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Robin Williams was hit by an incurable brain disease.



It seemed like Robin Williams almost changed overnight.

Prior to his sudden death in 2014, Williams & Friends and colleagues knew he was conducting an internal fight.

He could not remember his lines. He thought he was not funny anymore. He cried uncontrollably.

"He was sobbing in my arms at the end of each day, it was awful, terrible," recalls makeup artist Cheri Minns. I said to his people: I'm a make-up artist. I do not have the ability to deal with what happens to him.

To help, Minns Williams suggested returning to the stand-up comedy.

"He just cried and said," I can not, Cheri, I do not remember how, I can not be funny . "

Dave Hughes likes to sober himself. Post goes on.

At the time, Williams had no idea that he was suffering from a pernicious neurodegenerative disease that was slowly eroding his mind.

Basically, he deprived Williams of everything that made him Robin Williams.

A New Biography Robin written by Dave Itzkoff, Williams has told us last days.

It shows Williams & # 39; s stellar comedy and acting career in which it seemed like he could not go wrong, and then his slow decline in the zeroes.

In 2013, Williams returned to the small screen co-starting in CBS The Crazy with Sarah Michelle Geller.

But the magic was not there and the critics popped the show all around.

At the time, the people close to him noticed a change in Williams. He began to complain about insomnia, indigestion, he said he had difficulty urinating, he was afraid that he had lost his sense of smell. There was also a slight tremor in his left hand.

His third wife, Susan Schneider, described his deteriorating health in Robin .

"It was like being a mole, which symptom is it this month? I thought, my husband is a hypochondriac We're chasing it and there are no answers, and we've tried everything by now."

As CBS canceled after just one season The Crazy Ones William's friends thought he was depressed. His longtime friend Billy Crystal said he was a changed man.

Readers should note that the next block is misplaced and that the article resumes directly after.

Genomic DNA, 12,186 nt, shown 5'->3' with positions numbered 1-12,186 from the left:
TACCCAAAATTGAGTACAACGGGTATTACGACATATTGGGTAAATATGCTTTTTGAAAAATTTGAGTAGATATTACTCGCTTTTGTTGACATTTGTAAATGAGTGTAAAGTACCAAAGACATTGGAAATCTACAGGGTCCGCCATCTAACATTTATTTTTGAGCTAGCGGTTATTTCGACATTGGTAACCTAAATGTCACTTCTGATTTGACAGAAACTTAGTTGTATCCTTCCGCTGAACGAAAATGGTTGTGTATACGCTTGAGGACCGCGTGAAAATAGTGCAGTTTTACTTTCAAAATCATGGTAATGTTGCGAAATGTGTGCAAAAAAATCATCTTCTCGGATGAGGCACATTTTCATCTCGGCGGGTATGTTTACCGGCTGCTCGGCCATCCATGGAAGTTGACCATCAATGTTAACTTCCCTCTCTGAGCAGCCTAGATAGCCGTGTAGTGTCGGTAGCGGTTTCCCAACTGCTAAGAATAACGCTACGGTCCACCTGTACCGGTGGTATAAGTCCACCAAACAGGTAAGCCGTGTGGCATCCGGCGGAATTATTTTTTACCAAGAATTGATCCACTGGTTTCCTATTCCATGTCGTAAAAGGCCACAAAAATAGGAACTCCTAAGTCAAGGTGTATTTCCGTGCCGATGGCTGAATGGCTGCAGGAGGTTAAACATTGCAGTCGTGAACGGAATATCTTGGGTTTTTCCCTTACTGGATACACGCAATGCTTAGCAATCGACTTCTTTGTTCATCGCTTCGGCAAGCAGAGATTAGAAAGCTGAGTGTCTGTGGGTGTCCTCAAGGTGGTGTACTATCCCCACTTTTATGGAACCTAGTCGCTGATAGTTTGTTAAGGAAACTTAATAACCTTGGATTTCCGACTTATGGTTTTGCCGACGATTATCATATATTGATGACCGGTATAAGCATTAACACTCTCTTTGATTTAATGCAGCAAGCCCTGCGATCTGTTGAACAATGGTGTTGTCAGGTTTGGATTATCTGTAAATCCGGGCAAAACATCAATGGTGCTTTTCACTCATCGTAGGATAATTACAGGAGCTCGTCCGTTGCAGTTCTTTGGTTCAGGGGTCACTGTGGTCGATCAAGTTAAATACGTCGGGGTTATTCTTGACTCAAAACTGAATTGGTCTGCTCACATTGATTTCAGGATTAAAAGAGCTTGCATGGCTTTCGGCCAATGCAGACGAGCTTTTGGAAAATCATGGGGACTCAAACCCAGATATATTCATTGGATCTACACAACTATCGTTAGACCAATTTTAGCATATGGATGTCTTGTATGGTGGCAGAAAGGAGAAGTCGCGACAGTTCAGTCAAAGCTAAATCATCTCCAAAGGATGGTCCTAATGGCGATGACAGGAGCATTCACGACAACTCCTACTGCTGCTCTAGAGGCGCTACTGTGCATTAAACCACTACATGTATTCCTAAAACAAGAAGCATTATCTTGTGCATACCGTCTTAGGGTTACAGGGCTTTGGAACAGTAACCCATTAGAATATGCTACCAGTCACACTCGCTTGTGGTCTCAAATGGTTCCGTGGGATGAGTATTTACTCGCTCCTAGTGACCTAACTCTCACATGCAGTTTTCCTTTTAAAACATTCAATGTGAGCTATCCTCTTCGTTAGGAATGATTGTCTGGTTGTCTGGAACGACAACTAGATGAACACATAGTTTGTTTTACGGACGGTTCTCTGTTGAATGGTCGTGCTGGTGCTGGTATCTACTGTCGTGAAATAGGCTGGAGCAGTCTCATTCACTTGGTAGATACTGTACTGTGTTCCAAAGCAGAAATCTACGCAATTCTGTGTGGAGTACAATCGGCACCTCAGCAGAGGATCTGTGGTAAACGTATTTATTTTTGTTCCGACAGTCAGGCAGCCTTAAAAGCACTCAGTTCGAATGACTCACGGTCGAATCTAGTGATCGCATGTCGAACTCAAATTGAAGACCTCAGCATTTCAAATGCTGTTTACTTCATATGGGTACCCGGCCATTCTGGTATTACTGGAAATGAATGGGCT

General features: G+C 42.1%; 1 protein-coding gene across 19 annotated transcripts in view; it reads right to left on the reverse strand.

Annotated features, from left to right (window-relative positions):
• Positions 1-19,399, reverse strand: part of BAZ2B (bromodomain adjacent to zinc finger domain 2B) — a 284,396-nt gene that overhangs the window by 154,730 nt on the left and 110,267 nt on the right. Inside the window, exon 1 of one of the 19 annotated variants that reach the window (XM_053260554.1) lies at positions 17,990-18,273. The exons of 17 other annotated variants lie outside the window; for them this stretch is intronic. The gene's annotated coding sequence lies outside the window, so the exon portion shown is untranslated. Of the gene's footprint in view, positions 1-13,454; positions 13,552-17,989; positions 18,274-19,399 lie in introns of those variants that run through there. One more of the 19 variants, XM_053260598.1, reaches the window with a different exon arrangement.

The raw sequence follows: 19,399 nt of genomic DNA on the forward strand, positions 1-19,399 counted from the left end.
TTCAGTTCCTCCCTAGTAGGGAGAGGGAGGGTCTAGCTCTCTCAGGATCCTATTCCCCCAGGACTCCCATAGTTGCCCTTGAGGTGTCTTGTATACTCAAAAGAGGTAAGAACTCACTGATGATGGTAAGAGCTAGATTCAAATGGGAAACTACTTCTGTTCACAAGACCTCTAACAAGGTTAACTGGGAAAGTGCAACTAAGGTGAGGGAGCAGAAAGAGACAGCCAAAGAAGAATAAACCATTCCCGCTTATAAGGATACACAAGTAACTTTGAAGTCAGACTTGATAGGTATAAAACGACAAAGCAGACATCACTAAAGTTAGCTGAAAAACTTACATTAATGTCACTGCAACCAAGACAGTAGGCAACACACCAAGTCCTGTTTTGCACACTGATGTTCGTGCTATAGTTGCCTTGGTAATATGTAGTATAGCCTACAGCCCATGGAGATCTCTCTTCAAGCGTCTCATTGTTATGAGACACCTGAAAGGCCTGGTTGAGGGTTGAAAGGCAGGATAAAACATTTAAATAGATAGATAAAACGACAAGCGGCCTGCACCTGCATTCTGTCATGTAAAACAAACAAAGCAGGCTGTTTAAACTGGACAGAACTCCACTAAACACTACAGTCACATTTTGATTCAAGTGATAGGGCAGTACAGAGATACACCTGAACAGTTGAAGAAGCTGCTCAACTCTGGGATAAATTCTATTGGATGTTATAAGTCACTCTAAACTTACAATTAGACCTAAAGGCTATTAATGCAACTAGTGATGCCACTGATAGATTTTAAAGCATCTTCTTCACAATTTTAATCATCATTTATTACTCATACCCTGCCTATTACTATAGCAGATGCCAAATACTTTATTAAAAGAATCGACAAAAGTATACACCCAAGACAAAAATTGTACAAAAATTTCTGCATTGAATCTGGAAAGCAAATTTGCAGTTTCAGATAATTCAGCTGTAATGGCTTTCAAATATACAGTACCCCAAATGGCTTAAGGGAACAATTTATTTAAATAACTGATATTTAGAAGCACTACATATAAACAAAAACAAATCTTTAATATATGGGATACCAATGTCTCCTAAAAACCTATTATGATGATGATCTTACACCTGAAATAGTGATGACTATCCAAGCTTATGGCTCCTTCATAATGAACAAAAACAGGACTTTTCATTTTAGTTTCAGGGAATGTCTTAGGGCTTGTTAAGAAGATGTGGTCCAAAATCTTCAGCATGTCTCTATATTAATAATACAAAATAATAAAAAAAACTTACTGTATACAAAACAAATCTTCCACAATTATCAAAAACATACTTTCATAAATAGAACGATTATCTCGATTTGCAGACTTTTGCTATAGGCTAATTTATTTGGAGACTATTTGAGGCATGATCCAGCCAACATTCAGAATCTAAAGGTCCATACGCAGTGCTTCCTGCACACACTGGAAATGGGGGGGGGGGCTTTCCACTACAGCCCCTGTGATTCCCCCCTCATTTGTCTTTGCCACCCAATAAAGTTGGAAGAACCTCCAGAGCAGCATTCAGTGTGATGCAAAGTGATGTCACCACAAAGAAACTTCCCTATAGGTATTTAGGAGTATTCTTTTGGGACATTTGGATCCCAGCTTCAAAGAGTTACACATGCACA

In May 2014, Williams was diagnosed with Parkinson's disease.

He checked himself into a rehab center, but he would never be the same again. [196592002] He had a slow, shuffling gait. He hated that in conversation he could not find the words he wanted. He hit at night and still had terrible insomnia. Sometimes he was stuck in an icy position, unable to move, and frustrated when he came out. He started having problems with the visual and spatial abilities, judging distance and depth. His loss of keynotes contributed only to his growing confusion, "Susan once wrote in the journal Neurology .

In August 2014, Williams said goodbye to Susan and said goodbye to his room.

" As We always did that, we said to each other, "Good night, my dear," Susan said.

"He seemed to feel better, as if he was on the way of something."

The next morning, Susan discovered that Williams had committed suicide.

Three months later, the autopsy revealed that the veteran comedian was suffering from "diffuse Lewy body dementia".

He was not depressed and had no Parkinson's disease incurable brain disease, Williams had slowly deprived of his vitality.

Lewy body dementia, also known as dementia with Lewy bodies, is a progressive brain disease characterized by microscopic protein deposits called Lewy bodies and develops in the brain. It is the second most common form of dementia, but it is often misdiagnosed as Parkinson's disease or Alzheimer's. Symptoms include sleep disturbances, hallucinations, movement disorders, difficulty in judging distances, confusion and memory loss.

It's fast-paced, and one patient diagnosed with Lewy dementia has about seven years to live after the onset of symptoms, according to Alzheimer's Australia

"It was not the depression that killed Robin," Susan told People . "Depression was one of the 50 symptoms, and it was a small one."

Robin is in all good bookstores this month.


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